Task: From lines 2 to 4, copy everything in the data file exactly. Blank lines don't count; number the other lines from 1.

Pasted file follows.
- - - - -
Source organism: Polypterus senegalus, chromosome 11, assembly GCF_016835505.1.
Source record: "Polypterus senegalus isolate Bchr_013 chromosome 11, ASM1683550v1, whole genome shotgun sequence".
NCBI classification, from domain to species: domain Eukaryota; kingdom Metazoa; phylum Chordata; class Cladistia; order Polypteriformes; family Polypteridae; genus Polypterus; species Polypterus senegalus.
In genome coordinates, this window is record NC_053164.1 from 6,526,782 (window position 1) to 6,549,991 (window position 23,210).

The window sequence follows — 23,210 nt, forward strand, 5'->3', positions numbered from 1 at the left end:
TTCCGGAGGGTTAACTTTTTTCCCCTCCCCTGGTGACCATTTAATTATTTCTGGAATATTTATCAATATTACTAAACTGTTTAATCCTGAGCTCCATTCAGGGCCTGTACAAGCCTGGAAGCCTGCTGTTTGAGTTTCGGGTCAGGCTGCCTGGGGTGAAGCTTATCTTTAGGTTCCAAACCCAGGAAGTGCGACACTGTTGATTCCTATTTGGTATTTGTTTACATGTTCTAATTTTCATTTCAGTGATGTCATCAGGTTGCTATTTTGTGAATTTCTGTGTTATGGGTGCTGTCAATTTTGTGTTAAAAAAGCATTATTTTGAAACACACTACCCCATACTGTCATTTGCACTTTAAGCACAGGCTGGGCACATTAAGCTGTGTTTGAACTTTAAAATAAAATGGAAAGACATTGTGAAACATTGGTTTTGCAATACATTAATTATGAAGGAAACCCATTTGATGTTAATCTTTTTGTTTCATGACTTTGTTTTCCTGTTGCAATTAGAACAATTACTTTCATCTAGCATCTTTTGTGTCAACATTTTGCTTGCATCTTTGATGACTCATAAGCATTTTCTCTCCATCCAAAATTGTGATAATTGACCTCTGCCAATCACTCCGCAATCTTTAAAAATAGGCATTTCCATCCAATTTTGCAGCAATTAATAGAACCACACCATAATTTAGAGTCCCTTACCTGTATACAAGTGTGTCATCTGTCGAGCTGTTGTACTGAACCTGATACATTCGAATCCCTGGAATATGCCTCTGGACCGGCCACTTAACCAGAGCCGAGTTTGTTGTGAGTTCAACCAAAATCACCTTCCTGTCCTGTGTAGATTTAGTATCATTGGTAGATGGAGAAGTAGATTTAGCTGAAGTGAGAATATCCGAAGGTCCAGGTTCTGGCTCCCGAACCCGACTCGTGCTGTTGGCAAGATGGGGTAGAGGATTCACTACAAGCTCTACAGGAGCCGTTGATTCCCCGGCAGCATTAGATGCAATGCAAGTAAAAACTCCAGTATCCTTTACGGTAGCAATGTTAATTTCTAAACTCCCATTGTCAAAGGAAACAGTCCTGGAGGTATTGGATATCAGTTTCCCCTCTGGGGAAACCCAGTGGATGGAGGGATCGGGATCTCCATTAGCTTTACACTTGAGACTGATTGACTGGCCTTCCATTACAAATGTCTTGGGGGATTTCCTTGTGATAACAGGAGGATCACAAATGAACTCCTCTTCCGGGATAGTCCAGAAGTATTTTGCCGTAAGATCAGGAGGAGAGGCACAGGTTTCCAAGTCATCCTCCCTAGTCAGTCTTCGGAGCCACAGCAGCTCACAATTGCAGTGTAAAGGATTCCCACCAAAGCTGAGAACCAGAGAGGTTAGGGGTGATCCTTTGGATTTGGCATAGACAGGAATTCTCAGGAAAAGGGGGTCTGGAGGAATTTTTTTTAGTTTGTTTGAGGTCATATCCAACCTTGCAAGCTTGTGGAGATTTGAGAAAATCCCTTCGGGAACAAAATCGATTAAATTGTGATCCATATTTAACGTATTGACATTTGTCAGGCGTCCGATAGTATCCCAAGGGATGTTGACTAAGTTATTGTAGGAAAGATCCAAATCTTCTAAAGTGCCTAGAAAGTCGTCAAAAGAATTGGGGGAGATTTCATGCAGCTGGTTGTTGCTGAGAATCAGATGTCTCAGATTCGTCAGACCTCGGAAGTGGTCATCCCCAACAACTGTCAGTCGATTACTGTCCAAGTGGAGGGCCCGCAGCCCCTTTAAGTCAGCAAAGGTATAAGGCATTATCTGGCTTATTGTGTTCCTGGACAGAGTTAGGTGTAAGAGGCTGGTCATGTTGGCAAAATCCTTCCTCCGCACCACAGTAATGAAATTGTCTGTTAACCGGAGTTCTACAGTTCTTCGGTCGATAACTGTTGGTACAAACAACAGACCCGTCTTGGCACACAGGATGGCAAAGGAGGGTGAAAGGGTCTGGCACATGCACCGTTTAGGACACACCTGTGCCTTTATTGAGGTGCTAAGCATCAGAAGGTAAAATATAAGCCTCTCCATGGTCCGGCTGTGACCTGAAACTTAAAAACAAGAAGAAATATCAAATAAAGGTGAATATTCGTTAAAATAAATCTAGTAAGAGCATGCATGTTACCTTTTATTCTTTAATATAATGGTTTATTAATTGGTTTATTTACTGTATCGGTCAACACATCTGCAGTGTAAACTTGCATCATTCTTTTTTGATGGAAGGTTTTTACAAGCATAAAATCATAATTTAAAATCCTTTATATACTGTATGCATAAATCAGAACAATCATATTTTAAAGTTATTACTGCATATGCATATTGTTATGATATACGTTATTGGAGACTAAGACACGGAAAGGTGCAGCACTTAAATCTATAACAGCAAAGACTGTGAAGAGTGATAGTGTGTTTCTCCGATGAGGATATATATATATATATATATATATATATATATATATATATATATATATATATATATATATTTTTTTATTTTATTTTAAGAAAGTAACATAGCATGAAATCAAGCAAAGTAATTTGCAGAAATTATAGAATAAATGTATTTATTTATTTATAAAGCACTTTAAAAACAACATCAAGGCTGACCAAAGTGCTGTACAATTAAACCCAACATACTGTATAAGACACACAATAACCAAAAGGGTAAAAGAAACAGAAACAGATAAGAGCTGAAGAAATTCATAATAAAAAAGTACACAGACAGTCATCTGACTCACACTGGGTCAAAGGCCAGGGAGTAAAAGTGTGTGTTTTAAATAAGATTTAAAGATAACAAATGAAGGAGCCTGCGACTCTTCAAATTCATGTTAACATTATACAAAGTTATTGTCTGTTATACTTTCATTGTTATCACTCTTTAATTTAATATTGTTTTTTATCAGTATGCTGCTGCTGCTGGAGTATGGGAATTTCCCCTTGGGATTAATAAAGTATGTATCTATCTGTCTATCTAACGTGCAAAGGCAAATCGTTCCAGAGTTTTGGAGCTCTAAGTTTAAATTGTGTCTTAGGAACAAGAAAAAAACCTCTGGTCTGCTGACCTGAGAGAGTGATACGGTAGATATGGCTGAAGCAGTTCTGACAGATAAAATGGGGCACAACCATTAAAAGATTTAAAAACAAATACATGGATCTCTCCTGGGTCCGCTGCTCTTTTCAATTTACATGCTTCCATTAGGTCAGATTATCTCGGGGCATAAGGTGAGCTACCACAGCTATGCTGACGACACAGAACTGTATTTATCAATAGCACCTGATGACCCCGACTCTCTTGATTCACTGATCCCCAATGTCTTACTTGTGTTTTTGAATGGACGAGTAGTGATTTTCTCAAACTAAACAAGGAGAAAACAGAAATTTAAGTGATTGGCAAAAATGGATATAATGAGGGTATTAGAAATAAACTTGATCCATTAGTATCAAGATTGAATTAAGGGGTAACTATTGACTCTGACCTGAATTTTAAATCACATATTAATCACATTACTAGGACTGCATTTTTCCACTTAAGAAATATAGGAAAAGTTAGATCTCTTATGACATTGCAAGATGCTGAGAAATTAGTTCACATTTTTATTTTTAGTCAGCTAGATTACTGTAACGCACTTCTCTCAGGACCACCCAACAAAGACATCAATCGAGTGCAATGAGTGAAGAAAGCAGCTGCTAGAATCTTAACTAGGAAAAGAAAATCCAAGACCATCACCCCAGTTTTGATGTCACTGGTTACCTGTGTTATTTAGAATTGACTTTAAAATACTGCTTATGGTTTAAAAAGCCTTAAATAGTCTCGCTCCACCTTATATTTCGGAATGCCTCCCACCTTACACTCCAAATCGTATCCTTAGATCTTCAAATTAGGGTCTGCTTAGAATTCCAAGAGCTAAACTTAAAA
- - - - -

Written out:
Source record: "Polypterus senegalus isolate Bchr_013 chromosome 11, ASM1683550v1, whole genome shotgun sequence".
NCBI classification, from domain to species: domain Eukaryota; kingdom Metazoa; phylum Chordata; class Cladistia; order Polypteriformes; family Polypteridae; genus Polypterus; species Polypterus senegalus.
In genome coordinates, this window is record NC_053164.1 from 6,526,782 (window position 1) to 6,549,991 (window position 23,210).